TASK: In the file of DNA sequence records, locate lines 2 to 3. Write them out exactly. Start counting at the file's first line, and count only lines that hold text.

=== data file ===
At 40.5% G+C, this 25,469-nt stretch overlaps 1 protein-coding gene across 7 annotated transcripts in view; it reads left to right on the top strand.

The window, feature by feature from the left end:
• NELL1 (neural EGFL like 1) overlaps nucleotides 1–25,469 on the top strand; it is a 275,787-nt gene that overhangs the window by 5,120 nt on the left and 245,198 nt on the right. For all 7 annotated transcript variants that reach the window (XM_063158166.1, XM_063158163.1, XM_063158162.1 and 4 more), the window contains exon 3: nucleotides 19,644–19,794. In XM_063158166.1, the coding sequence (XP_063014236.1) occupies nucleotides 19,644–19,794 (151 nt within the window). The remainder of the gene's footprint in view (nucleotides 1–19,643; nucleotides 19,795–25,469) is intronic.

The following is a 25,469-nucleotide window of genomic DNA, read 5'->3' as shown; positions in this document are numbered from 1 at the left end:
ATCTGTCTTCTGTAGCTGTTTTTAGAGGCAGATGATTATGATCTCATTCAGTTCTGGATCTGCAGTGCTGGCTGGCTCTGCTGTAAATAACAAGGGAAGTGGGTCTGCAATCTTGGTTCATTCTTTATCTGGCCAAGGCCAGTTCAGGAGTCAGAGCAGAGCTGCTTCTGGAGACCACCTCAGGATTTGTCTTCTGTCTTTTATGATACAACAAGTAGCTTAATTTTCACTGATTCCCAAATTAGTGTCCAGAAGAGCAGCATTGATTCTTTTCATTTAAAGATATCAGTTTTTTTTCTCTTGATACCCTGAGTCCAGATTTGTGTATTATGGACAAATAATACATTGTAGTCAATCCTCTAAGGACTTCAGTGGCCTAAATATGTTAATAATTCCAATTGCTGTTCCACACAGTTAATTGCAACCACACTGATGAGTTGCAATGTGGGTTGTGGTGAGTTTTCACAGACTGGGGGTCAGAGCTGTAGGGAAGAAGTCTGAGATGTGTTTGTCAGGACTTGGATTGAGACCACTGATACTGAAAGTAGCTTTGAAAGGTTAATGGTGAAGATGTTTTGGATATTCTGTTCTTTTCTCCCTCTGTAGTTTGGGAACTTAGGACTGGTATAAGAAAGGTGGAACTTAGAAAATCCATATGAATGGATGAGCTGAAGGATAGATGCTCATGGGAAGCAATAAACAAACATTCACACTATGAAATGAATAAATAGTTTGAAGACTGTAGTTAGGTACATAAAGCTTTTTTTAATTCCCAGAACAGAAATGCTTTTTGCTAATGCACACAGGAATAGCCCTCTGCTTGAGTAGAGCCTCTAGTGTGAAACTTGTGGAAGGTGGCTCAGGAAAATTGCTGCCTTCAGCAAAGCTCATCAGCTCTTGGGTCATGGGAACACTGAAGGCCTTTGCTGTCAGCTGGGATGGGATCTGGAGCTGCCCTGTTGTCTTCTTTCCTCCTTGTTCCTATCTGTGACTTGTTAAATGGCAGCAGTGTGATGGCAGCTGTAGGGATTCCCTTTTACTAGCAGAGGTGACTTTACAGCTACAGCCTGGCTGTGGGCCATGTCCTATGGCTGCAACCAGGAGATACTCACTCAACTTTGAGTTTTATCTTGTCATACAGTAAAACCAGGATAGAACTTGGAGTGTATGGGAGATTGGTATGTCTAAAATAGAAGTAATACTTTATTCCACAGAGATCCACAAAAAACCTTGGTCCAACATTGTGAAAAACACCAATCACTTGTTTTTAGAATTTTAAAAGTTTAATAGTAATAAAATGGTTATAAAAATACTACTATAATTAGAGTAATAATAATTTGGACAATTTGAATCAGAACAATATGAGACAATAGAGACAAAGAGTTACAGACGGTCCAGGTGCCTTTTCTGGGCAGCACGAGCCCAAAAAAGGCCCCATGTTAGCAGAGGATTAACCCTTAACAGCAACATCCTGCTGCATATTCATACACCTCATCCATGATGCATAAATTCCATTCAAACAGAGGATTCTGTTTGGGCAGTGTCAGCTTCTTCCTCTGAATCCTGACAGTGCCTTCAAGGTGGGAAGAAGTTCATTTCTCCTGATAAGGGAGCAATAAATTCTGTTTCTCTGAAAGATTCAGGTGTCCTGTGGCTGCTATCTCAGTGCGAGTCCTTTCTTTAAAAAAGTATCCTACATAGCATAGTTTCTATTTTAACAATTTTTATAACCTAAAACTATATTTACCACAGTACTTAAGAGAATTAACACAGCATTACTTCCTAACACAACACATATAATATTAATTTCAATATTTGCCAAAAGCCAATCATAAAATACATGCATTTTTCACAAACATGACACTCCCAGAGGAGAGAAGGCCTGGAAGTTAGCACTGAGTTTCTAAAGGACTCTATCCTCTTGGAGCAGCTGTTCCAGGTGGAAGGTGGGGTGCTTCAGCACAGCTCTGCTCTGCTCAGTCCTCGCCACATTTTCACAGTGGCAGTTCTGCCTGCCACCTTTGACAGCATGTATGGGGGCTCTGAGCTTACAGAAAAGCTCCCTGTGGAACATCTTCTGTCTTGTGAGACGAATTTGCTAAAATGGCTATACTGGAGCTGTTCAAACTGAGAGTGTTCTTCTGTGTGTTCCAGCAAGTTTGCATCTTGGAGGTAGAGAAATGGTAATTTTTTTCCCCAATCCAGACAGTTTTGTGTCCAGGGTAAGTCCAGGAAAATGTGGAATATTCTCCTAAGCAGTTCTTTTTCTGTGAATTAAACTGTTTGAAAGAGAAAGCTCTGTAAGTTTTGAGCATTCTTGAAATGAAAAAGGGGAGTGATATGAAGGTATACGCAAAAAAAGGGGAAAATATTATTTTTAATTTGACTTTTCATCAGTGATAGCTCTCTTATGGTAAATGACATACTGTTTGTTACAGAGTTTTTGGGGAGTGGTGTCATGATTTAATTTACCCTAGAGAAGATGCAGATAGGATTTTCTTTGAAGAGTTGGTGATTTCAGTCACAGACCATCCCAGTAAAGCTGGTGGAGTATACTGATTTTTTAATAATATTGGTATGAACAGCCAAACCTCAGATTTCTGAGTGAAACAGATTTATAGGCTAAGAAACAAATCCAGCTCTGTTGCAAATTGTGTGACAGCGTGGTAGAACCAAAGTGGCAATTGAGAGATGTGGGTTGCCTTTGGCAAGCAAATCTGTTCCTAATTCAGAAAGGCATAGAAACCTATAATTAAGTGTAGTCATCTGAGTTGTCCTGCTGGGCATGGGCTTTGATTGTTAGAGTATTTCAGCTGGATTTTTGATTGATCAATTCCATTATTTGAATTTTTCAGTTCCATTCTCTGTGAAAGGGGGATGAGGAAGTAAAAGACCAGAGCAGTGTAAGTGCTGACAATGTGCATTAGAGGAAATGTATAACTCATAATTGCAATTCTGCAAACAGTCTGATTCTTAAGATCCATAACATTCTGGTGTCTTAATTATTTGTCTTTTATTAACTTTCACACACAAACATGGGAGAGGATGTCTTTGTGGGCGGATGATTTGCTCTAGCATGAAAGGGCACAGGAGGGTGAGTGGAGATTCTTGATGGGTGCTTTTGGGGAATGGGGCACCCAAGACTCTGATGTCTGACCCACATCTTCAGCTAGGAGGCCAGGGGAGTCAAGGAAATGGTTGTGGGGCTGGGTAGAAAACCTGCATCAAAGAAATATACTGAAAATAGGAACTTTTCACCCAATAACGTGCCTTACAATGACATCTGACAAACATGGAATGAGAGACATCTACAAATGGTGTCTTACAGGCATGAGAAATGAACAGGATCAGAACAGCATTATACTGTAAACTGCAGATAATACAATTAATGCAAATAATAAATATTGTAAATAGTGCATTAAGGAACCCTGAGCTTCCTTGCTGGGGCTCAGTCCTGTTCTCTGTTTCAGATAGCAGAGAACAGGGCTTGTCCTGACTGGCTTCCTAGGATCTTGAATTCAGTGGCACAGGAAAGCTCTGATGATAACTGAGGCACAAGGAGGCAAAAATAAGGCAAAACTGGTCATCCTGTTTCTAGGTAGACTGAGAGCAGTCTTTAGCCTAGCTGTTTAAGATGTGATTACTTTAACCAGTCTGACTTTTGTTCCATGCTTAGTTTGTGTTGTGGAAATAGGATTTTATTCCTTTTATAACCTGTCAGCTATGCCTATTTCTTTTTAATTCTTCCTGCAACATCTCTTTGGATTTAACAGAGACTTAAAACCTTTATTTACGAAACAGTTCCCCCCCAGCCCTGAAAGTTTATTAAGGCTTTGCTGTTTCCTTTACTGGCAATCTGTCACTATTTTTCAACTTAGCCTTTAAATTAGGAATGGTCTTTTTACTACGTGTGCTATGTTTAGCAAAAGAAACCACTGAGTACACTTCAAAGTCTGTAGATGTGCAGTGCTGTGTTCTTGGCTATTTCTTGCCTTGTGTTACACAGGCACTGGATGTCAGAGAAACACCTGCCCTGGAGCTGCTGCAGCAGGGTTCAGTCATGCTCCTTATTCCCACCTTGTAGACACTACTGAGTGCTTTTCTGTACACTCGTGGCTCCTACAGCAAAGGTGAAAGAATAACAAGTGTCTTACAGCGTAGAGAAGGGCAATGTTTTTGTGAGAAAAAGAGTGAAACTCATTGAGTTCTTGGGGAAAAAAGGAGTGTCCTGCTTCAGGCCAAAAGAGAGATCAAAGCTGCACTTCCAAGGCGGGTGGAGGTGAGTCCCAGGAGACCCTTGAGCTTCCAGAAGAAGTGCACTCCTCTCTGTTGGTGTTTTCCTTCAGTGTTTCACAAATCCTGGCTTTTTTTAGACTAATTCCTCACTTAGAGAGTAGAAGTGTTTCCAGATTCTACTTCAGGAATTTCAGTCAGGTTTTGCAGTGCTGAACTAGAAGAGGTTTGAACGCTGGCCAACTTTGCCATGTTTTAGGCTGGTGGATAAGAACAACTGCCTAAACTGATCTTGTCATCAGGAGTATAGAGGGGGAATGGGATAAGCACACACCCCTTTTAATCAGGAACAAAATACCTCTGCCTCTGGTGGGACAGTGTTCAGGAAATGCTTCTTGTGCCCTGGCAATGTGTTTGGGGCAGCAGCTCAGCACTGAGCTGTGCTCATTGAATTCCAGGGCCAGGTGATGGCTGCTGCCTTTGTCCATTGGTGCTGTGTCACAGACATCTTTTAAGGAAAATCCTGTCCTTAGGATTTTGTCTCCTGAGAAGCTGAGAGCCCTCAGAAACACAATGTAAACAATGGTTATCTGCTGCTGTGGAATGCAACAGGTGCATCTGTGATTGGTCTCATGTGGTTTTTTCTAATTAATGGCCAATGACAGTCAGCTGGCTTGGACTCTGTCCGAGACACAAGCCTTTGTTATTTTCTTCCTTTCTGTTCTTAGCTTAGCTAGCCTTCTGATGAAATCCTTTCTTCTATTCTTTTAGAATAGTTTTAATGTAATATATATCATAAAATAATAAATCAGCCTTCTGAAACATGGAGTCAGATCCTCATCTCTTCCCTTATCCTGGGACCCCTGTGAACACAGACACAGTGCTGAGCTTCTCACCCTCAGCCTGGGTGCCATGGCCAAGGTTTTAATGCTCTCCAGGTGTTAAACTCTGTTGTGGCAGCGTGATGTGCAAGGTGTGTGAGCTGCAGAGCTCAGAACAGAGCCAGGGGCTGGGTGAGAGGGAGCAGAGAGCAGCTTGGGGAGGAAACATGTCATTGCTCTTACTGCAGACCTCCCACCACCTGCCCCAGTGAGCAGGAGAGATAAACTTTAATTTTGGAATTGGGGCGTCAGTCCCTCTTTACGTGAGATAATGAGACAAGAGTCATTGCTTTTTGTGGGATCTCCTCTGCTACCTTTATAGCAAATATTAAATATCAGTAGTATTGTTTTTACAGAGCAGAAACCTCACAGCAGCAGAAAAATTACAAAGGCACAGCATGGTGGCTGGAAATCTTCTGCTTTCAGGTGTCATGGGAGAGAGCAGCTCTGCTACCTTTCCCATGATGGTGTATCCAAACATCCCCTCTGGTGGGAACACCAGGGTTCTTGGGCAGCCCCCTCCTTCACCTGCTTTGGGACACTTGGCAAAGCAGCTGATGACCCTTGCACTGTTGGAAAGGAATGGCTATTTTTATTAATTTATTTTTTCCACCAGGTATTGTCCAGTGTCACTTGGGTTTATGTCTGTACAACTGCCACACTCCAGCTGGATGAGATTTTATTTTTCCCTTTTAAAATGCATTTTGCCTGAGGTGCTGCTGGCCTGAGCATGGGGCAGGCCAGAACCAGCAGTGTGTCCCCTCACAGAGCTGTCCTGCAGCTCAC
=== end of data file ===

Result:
The window, feature by feature from the left end:
• NELL1 (neural EGFL like 1) overlaps nucleotides 1–25,469 on the top strand; it is a 275,787-nt gene that overhangs the window by 5,120 nt on the left and 245,198 nt on the right. For all 7 annotated transcript variants that reach the window (XM_063158166.1, XM_063158163.1, XM_063158162.1 and 4 more), the window contains exon 3: nucleotides 19,644–19,794. In XM_063158166.1, the coding sequence (XP_063014236.1) occupies nucleotides 19,644–19,794 (151 nt within the window). The remainder of the gene's footprint in view (nucleotides 1–19,643; nucleotides 19,795–25,469) is intronic.